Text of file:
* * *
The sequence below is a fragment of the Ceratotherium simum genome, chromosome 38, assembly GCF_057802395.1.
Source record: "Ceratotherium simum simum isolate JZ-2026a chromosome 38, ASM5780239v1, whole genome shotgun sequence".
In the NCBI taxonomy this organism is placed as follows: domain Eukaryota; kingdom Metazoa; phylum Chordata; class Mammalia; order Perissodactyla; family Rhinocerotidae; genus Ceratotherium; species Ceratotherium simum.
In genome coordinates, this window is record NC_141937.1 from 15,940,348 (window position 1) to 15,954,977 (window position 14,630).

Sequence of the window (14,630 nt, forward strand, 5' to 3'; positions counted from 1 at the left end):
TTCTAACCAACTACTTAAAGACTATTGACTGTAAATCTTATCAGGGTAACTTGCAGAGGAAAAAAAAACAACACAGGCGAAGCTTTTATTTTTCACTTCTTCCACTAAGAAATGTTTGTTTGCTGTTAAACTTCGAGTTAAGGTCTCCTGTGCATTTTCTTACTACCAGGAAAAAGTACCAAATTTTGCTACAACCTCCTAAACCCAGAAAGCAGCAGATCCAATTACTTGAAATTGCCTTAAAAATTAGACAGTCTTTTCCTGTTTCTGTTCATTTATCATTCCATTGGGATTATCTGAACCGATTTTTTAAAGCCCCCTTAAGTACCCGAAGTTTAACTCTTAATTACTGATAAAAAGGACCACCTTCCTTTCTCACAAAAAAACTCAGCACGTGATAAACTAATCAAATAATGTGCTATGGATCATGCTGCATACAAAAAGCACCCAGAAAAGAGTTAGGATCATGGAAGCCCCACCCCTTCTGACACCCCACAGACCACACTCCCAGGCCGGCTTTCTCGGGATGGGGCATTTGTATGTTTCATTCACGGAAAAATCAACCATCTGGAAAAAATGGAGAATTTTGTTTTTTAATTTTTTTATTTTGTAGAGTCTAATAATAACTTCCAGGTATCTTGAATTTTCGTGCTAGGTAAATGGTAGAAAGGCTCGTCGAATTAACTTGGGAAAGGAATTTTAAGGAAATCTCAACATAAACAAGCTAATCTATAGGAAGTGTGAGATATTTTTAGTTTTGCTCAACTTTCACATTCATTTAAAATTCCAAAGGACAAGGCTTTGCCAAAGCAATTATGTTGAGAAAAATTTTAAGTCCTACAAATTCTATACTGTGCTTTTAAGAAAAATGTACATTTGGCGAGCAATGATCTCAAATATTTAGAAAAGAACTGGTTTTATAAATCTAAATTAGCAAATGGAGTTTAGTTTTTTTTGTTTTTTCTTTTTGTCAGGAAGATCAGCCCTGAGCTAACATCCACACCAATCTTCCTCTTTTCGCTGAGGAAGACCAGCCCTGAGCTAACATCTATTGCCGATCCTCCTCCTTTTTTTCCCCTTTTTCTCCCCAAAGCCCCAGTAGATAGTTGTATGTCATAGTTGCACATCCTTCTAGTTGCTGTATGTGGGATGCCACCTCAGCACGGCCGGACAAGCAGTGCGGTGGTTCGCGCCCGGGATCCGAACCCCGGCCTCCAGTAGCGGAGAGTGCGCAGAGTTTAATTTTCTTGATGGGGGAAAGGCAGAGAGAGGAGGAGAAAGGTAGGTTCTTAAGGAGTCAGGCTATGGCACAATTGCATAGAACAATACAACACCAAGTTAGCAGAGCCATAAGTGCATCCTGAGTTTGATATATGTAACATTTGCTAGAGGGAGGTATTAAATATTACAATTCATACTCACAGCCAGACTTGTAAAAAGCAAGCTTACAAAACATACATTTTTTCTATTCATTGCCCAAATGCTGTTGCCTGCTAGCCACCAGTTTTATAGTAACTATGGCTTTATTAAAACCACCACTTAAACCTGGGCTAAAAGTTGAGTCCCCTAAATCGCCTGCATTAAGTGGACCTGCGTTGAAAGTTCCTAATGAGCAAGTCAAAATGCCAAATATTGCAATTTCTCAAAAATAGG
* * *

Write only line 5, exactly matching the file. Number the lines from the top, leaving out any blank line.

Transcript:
Sequence of the window (14,630 nt, forward strand, 5' to 3'; positions counted from 1 at the left end):